Dealing with Offense
A woman on a recent Air India flight reported that she had been insulted by the on-board entertainment unit attached to the seat back in front of her. She was having trouble navigating the numerous buttons and switches which operated the system and was unable to access the movie she intended to watch. The offense occurred when the unit responded by flashing a message that she interpreted as being personal in nature: “Lie low… sit down you idiot!” Although the cabin crew quickly apologized, and an Air India representative explained that the message was actually an English subtitle of a Hindi movie that froze on the screen when the server went offline, apologies and explanations were not satisfactory. Only time will tell what will be required to provide “justice” for this perceived “offense.”
Such events are common in today’s society. Reason is abandoned as scores of complete strangers hurry to the defense of the offended party. Critical details are dismissed in favor of blind acceptance of reported events – even though those reports are blatantly biased in nature. No one ever seems to ask about the context of the event, and demands for “justice” abound. What, if anything, does the Bible say about this issue?
There are actually two concerns that need to be addressed. The first has to do with identifying injustice. Everyone suffers injustice in some form. Often it is so slight in nature that it does not warrant a response, either in thought or action. Other offenses are significant. How can one tell the difference?
Many times offenses are assumed when no offense is intended. We are offended, not so much because of what was done, but because we imagine that we know the offender’s motive. The passenger on the Air India flight was offended primarily because she supposed that the message on the screen was intended for her personally – an assumption of motive. Motive is crucial – without it, it is often impossible to identify injustice.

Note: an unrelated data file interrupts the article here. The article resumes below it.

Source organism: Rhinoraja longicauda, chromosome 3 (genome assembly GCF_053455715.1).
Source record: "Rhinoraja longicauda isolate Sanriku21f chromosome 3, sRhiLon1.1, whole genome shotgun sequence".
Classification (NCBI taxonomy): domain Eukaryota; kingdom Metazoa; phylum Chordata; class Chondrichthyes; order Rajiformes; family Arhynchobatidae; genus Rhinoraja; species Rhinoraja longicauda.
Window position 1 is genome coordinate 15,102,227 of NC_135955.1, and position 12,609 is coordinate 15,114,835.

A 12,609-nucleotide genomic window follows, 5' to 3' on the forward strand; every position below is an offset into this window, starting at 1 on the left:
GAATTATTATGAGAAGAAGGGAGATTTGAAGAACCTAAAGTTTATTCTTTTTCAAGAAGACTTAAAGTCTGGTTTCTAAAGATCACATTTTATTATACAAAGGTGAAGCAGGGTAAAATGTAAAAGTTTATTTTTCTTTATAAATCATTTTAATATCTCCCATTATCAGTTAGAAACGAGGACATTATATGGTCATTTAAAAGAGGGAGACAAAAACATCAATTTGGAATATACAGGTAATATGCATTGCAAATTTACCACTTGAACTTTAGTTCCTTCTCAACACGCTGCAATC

The second issue addresses how we respond to injustice. The prevailing attitude is to demand satisfaction, no matter who or what is injured in the process. After all, every individual is entitled to justice. While that approach is both common and, in many cases, warranted, it is exceedingly idealistic. Since we do not live in a perfect society, absolute justice is unattainable. We are going to have to “tolerate” some injustice. Doing so with a right attitude is the greater challenge, by far.
Two things will help:
- We should avoid making impulsive accusations based on perceived injustice. “Wherefore, my beloved brethren, let every man be swift to hear, slow to speak, slow to wrath:” (James 1:19)
- We should extend grace and offer tolerance, when it is reasonable to do so. “For this is thankworthy, if a man for conscience toward God endure grief, suffering wrongfully. For what glory is it, if, when ye be buffeted for your faults, ye shall take it patiently? but if, when ye do well, and suffer for it, ye take it patiently, this is acceptable with God.” (1 Peter 2:19-20) There are actually times that we, as believers, ought to let the offense go by, for the sake of preserving relationships and maintaining testimonies.
Although assuming motives and responding impulsively are normal elements of dealing with injustice in our society, believers ought to avoid them. Otherwise we become as unreasonable and extreme in our approach as the passenger in the story above – a representation that is most unbecoming to our testimonies as followers of the Savior.